The particular document transfer requirements of Florida Hospital, a healthcare provider that manages seven hospitals and 14 emergency clinics across the state, led it to adopt a document delivery system from ASG. But it is a project still in development at the organisation, concerning ASG’s configuration management database product metaCMDB, that provides an eye-opening glimpse of the universal applicability of service management.
Bill Gifford, application services leader at the company’s Imaging Information Systems group, is currently conducting a pilot to examine how the CMDB, more typically used to monitor the state of an organisation’s PC and server estate, could be used to monitor patient care systems in real time.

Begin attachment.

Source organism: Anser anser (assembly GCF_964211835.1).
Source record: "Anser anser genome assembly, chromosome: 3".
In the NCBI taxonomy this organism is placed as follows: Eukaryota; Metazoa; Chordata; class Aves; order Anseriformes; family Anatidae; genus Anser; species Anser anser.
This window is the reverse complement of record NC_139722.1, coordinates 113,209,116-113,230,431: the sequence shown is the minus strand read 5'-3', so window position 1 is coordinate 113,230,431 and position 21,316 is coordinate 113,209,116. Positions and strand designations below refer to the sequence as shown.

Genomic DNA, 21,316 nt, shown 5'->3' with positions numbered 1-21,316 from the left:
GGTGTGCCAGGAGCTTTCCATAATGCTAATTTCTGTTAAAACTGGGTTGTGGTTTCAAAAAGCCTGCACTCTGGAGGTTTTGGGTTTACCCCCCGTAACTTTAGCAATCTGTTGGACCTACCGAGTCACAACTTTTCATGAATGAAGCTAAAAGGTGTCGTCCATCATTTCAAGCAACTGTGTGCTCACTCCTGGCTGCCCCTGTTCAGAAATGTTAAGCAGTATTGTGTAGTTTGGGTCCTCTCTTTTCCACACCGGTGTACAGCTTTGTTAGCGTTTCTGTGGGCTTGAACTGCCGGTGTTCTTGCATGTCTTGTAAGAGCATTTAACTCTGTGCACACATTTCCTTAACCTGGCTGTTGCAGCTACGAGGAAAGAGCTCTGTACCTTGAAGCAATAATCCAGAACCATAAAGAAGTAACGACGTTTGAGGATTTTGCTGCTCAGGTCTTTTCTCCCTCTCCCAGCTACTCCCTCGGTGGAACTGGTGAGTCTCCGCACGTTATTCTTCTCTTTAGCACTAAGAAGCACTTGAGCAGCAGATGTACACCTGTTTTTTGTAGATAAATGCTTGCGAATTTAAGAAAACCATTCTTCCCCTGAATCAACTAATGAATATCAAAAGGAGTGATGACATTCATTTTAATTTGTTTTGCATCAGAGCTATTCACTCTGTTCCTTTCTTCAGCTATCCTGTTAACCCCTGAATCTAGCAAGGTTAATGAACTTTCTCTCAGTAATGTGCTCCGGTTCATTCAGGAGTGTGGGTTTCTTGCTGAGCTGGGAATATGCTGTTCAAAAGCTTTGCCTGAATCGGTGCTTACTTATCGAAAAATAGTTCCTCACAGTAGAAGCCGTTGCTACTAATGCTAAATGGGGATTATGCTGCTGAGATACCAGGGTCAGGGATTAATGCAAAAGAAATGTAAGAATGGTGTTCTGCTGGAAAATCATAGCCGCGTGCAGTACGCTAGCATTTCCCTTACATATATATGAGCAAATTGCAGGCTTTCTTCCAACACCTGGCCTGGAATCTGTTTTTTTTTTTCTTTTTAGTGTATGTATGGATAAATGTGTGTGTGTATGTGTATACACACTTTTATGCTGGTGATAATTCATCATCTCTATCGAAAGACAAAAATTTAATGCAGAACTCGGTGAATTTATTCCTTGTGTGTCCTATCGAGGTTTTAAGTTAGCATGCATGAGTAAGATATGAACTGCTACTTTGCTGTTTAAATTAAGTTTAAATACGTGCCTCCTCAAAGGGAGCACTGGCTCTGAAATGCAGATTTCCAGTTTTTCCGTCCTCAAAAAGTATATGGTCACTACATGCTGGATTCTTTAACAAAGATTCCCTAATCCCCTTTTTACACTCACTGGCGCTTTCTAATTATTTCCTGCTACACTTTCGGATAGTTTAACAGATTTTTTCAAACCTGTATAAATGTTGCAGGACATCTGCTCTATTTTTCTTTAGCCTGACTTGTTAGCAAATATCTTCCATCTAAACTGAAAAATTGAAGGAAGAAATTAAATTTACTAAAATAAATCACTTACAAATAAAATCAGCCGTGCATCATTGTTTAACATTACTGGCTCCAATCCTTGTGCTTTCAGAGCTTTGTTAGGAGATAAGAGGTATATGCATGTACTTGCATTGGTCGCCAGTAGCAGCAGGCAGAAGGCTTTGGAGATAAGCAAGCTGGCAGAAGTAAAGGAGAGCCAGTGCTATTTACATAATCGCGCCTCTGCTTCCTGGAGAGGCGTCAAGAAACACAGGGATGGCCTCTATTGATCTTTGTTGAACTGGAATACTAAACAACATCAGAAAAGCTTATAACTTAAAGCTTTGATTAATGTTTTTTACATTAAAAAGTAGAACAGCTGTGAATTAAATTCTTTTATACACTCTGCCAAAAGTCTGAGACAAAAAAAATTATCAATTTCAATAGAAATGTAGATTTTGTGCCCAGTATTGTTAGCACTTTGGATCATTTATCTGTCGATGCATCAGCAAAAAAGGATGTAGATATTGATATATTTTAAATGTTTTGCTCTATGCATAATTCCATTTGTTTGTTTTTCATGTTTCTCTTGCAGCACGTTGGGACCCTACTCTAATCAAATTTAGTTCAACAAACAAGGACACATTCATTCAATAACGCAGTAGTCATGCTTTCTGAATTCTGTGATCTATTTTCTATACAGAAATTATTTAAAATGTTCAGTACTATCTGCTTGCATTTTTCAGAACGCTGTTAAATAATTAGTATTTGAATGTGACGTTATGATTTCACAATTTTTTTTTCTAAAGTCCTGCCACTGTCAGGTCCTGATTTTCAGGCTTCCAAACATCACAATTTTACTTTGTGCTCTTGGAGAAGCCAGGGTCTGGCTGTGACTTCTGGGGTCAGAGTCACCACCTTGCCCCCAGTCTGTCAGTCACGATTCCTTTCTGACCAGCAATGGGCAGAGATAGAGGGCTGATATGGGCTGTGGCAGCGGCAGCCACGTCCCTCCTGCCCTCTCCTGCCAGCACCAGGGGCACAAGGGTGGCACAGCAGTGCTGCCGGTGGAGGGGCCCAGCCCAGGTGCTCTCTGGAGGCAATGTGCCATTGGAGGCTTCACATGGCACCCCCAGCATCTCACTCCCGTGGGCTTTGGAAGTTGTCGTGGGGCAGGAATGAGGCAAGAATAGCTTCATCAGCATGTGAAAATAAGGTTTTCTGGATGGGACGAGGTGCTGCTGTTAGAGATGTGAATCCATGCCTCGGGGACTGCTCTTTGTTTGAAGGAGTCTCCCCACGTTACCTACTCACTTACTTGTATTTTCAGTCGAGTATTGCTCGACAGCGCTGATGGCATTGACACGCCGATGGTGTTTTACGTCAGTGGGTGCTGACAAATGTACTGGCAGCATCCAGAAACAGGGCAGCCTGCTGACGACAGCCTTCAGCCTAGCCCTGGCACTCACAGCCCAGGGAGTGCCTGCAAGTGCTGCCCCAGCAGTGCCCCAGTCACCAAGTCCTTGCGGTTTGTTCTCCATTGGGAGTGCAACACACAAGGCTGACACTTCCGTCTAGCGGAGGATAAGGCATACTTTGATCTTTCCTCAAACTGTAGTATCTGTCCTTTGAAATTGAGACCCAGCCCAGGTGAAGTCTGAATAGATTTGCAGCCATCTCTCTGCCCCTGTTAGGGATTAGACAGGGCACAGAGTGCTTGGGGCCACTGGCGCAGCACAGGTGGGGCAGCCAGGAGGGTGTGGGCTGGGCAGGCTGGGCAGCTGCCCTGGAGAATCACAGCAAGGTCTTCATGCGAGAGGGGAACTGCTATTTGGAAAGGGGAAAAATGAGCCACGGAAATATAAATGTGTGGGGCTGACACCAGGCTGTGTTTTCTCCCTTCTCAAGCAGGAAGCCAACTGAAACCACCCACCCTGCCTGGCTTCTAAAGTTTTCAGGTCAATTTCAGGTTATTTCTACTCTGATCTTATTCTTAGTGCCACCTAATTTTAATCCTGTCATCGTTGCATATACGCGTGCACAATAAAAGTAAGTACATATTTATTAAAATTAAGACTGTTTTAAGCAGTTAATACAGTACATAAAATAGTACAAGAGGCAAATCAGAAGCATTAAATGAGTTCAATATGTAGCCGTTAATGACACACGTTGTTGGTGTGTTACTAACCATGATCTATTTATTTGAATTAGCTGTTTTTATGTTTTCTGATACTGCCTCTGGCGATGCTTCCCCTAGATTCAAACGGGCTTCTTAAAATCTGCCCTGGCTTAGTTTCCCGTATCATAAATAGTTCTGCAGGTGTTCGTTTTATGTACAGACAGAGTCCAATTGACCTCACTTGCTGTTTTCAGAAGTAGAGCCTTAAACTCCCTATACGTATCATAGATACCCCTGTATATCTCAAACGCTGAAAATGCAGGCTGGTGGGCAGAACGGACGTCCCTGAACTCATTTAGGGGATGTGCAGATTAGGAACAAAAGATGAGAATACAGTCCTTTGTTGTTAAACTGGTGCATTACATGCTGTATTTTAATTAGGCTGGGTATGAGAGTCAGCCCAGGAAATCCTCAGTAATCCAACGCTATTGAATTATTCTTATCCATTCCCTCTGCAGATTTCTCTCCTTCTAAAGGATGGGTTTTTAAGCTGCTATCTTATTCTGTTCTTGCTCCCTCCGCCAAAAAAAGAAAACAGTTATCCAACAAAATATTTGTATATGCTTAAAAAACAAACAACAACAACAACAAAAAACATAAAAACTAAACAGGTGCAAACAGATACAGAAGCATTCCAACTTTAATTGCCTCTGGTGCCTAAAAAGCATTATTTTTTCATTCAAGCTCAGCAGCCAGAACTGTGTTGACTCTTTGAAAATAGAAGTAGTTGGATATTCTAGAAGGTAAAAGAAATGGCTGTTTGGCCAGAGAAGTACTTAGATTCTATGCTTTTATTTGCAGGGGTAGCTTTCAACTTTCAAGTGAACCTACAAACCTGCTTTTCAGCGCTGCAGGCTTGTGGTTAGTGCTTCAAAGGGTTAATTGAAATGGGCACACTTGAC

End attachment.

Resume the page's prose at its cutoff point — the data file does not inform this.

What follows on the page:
While this might sound like a purely technical exercise, it would, as Gifford explains, help to improve the quality of care. “If you are monitoring the system, in fact you are monitoring the patient care.”
A significant amount of nurses’ time is taken up with visiting patients’ rooms to make sure that patient surveillance systems are working as they are supposed to. Not only does this workload distract from time spent on direct patient care, it also involves a certain degree of risk. There is a possibility that a nurse can miss technical faults, “if she’s having a high maintenance day”, says Gifford. The technology is not yet proven, but the concept is sound. Using configuration management to monitor technology can be extended to monitor technology-driven business processes, which at this point include almost all processes.